Honeywell Predicts The Top Three Building Trends of 2024
The building industry is changing to better adapt to how people and organizations use facilities. Three mega trends – digitalization, automation and sustainability – are also changing how buildings operate.
This year, our experts expect these mega trends to drive greater cybersecurity regulations, impact how building automation products work, and buildings are serviced, and change how buildings interact with power grids. Let’s dive further into each trend:
Increasing authority and oversight in OT cybersecurity environments
As more building systems are digitalized, it means the need to protect those operational technology environments from potential cyber threats also increases. In 2021, the number of publicly reported OT-related cybersecurity attacks grew 140% over the previous year.[i] One reason for this growth is that IT and OT are often operated separately, yet OT environments should be protected with the same rigor as IT systems. Greater accountability measures, along with increased regulatory oversights, will likely drive a more holistic approach to cybersecurity to help decrease incidents. In many organizations this may mean a single owner of both the IT and OT environments to create a stronger, unified cyber posture.
Regulations in several countries, such as the SEC Mandatory Reporting in the United States, the Security of Critical Infrastructure Act in Australia, and the United Kingdom’s critical national infrastructure goal, are helping to drive this critical change to how cybersecurity is managed.
Adjusting how technology is designed and deployed due to the skilled labor shortage
The shortage of skilled workers in the building industry means we will see a shift in the way buildings are managed and maintained. From March 2020 to December 2021, the number of vacancies in skilled trade industries more than doubled to four million, impacting many facilities around world. [i]
As we see buildings become increasingly automated and digitalized, the ability to leverage data from machine learning (ML) and artificial intelligence (AI) will enable edge devices to self-diagnose problems. Those devices will be designed to be easier install, commission and maintain, using guided work prompts and augmented reality. Additionally, more facilities will leverage remote services enabling issue resolution without the need to roll a truck and lose valuable hours of expertise to travel time.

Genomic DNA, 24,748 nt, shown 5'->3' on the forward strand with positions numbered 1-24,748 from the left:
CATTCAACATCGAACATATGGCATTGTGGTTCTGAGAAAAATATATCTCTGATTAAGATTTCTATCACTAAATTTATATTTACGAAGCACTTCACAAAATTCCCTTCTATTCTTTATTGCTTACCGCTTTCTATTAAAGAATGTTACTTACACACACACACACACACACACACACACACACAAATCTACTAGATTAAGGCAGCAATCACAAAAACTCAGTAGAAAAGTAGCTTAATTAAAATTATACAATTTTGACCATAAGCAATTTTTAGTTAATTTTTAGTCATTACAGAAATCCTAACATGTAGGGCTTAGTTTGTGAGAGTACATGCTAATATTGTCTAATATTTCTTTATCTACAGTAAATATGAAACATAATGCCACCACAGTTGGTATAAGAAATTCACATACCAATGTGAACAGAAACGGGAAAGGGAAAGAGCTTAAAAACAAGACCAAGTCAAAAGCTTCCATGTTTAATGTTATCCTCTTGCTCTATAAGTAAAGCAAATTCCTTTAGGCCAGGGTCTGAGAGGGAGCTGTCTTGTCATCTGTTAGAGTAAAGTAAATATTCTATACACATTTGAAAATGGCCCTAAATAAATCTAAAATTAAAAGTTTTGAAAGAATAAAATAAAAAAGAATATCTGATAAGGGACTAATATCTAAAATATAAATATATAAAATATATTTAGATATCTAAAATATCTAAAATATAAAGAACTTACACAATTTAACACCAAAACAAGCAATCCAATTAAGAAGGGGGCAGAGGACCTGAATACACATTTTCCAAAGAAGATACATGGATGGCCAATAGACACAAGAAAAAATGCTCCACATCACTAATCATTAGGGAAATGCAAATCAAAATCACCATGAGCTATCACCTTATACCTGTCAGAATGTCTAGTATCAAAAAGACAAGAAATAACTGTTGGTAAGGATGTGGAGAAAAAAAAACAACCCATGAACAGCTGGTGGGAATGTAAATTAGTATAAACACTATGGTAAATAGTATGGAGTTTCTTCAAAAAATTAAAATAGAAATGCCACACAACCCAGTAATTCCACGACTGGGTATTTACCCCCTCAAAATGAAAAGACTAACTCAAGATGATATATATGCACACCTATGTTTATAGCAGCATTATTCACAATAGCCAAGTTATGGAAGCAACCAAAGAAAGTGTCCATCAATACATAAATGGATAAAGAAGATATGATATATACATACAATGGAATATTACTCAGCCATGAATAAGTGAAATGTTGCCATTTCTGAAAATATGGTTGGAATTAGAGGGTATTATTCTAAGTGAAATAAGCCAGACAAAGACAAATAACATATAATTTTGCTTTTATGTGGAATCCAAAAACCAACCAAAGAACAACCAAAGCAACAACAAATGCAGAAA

Moving from just consuming power to being a potential source of power
Buildings use a lot of energy. In 2021, the buildings and construction sector accounted for around 37% of energy- and process-related carbon dioxide (CO2) emissions and more than 34% of energy demand globally.[i] As governments, organizations and companies continue to work to reduce global carbon emissions, we will see changes in how buildings use – and potentially produce – energy.
Buildings will be increasingly more responsive with the ability to orchestrate energy demand and supply based on the cost or carbon load of electricity, forecast and reduce energy demand, and integrate with microgrids and on-site renewables. This will help manage a building’s carbon impact and help shape the future of distributed energy sources. The result: a shift towards enabling grid-interactive buildings (GEBs). This will enable buildings to work more dynamically with utilities, helping create greater resilience and even producing and selling energy back to the grids.
 McKinsey & Company, How to enhance the cybersecurity of operational technology environments, March 2023. [Accessed Dec. 11, 2023]
 People Ready, Skilled Trades Labor Scarcity: Workforce Aging as Fewer Recruits Enter Trades, July 2022. [Accessed Dec. 19, 2023]
 United Nations Environment Programme (UNEP), 2022 Global Status Report for Buildings and Construction. [Accessed 6 December 2022]